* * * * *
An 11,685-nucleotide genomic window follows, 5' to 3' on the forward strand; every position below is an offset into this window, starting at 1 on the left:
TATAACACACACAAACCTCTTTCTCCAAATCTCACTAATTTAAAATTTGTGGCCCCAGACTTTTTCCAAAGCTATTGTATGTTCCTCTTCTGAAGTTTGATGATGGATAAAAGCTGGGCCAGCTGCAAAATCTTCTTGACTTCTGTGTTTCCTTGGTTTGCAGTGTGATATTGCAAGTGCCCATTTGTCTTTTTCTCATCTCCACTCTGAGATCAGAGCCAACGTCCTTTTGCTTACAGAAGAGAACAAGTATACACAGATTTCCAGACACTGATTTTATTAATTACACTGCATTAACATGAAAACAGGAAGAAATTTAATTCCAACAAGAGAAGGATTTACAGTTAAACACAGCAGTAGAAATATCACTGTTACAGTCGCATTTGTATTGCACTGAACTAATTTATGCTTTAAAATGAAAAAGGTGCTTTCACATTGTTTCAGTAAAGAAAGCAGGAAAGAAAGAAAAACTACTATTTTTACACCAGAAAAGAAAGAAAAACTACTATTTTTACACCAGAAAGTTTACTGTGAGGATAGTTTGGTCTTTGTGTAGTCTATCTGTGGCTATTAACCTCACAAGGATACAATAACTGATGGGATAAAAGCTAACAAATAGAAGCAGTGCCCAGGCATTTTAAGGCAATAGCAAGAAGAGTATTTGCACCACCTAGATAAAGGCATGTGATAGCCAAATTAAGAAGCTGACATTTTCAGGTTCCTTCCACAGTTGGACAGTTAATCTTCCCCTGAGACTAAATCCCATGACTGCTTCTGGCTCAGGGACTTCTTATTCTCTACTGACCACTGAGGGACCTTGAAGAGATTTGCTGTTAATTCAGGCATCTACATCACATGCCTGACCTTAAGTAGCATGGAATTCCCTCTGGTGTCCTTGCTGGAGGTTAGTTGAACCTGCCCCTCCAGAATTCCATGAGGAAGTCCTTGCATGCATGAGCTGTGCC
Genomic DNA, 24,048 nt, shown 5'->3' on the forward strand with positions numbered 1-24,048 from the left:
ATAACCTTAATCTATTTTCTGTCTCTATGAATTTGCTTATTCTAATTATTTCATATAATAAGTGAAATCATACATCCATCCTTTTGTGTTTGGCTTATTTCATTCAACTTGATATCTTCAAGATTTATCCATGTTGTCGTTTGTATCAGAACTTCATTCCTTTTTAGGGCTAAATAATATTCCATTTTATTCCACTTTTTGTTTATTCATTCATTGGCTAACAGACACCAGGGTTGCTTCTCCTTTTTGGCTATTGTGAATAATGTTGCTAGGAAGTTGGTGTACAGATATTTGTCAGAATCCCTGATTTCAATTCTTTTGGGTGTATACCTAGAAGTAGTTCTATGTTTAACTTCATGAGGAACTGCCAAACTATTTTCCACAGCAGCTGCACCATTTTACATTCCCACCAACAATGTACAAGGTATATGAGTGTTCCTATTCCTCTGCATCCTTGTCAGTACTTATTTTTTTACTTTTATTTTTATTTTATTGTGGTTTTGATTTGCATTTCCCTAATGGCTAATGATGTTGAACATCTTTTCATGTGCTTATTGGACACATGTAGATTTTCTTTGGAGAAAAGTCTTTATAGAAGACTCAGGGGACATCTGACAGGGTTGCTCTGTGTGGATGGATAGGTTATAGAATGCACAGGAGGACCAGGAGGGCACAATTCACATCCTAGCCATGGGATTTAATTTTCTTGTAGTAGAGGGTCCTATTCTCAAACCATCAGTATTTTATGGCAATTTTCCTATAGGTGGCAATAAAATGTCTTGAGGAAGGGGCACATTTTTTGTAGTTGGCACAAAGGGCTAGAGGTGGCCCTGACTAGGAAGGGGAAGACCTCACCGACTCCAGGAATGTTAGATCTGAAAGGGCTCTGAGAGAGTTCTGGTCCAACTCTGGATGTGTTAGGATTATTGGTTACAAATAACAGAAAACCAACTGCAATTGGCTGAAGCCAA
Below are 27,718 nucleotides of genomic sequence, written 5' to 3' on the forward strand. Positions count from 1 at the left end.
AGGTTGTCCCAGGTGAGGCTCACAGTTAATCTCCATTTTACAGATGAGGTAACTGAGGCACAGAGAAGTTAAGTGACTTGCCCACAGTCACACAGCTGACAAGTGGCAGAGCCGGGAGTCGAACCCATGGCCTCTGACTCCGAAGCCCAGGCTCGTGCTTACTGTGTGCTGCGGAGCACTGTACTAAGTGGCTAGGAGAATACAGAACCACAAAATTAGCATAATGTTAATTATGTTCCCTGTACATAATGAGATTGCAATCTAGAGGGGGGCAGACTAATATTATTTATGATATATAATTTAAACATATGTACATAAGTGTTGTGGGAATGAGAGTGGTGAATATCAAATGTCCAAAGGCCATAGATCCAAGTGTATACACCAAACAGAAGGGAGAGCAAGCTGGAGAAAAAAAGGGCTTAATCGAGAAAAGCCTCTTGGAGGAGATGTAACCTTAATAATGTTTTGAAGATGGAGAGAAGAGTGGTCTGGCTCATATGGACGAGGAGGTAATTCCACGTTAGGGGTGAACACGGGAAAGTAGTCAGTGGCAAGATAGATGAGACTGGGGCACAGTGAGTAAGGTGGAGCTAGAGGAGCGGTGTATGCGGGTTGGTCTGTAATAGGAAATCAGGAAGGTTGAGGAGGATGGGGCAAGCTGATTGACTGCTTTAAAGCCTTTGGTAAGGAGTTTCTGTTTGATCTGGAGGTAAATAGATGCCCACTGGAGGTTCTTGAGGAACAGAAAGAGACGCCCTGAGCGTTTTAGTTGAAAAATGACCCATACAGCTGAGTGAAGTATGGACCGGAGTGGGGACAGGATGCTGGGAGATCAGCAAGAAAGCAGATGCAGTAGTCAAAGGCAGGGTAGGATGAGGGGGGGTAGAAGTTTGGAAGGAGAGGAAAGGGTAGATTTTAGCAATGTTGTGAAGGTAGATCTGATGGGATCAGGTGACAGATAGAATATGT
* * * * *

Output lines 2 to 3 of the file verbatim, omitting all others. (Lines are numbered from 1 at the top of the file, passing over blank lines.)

TATAACACACACAAACCTCTTTCTCCAAATCTCACTAATTTAAAATTTGTGGCCCCAGACTTTTTCCAAAGCTATTGTATGTTCCTCTTCTGAAGTTTGATGATGGATAAAAGCTGGGCCAGCTGCAAAATCTTCTTGACTTCTGTGTTTCCTTGGTTTGCAGTGTGATATTGCAAGTGCCCATTTGTCTTTTTCTCATCTCCACTCTGAGATCAGAGCCAACGTCCTTTTGCTTACAGAAGAGAACAAGTATACACAGATTTCCAGACACTGATTTTATTAATTACACTGCATTAACATGAAAACAGGAAGAAATTTAATTCCAACAAGAGAAGGATTTACAGTTAAACACAGCAGTAGAAATATCACTGTTACAGTCGCATTTGTATTGCACTGAACTAATTTATGCTTTAAAATGAAAAAGGTGCTTTCACATTGTTTCAGTAAAGAAAGCAGGAAAGAAAGAAAAACTACTATTTTTACACCAGAAAAGAAAGAAAAACTACTATTTTTACACCAGAAAGTTTACTGTGAGGATAGTTTGGTCTTTGTGTAGTCTATCTGTGGCTATTAACCTCACAAGGATACAATAACTGATGGGATAAAAGCTAACAAATAGAAGCAGTGCCCAGGCATTTTAAGGCAATAGCAAGAAGAGTATTTGCACCACCTAGATAAAGGCATGTGATAGCCAAATTAAGAAGCTGACATTTTCAGGTTCCTTCCACAGTTGGACAGTTAATCTTCCCCTGAGACTAAATCCCATGACTGCTTCTGGCTCAGGGACTTCTTATTCTCTACTGACCACTGAGGGACCTTGAAGAGATTTGCTGTTAATTCAGGCATCTACATCACATGCCTGACCTTAAGTAGCATGGAATTCCCTCTGGTGTCCTTGCTGGAGGTTAGTTGAACCTGCCCCTCCAGAATTCCATGAGGAAGTCCTTGCATGCATGAGCTGTGCC
Genomic DNA, 24,048 nt, shown 5'->3' on the forward strand with positions numbered 1-24,048 from the left: